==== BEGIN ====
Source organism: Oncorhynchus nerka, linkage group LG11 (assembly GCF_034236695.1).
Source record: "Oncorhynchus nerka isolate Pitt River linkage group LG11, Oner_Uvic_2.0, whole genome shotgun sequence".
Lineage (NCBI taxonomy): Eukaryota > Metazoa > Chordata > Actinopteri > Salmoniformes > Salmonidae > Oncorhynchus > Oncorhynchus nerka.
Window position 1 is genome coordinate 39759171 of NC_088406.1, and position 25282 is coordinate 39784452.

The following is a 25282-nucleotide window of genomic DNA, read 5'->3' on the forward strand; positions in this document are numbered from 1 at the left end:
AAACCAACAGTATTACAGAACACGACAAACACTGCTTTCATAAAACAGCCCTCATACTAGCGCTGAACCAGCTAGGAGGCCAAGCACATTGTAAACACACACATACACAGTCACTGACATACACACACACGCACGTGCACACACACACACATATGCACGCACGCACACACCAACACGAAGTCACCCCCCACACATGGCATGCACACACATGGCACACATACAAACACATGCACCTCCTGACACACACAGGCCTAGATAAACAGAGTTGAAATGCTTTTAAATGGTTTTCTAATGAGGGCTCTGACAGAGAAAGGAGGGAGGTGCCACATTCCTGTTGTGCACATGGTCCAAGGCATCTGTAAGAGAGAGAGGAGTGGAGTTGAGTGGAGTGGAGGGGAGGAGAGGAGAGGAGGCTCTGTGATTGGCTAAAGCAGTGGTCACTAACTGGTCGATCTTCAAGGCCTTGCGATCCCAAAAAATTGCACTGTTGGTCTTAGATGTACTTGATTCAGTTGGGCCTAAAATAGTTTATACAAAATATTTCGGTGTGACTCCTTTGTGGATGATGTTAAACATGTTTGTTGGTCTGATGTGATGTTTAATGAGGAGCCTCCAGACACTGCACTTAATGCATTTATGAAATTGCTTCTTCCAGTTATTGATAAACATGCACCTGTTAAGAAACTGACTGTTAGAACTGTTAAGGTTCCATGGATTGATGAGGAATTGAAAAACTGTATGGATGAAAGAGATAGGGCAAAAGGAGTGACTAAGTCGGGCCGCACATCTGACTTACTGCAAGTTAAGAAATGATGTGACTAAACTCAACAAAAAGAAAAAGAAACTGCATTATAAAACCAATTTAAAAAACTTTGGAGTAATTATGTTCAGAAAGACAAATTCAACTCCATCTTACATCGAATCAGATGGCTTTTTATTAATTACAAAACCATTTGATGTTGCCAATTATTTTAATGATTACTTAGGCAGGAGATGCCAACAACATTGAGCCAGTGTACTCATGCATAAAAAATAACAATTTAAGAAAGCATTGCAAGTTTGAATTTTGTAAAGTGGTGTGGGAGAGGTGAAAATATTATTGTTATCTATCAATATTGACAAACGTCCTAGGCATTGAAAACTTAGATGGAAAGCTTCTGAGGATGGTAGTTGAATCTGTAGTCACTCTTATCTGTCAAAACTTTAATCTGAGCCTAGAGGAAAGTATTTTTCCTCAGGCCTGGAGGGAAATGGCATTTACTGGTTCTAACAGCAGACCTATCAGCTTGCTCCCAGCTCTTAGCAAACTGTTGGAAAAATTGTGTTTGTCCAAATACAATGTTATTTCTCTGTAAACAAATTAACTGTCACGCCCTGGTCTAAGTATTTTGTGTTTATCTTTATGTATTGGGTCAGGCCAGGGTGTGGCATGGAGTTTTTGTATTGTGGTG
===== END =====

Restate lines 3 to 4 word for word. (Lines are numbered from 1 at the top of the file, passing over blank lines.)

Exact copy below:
Lineage (NCBI taxonomy): Eukaryota > Metazoa > Chordata > Actinopteri > Salmoniformes > Salmonidae > Oncorhynchus > Oncorhynchus nerka.
Window position 1 is genome coordinate 39759171 of NC_088406.1, and position 25282 is coordinate 39784452.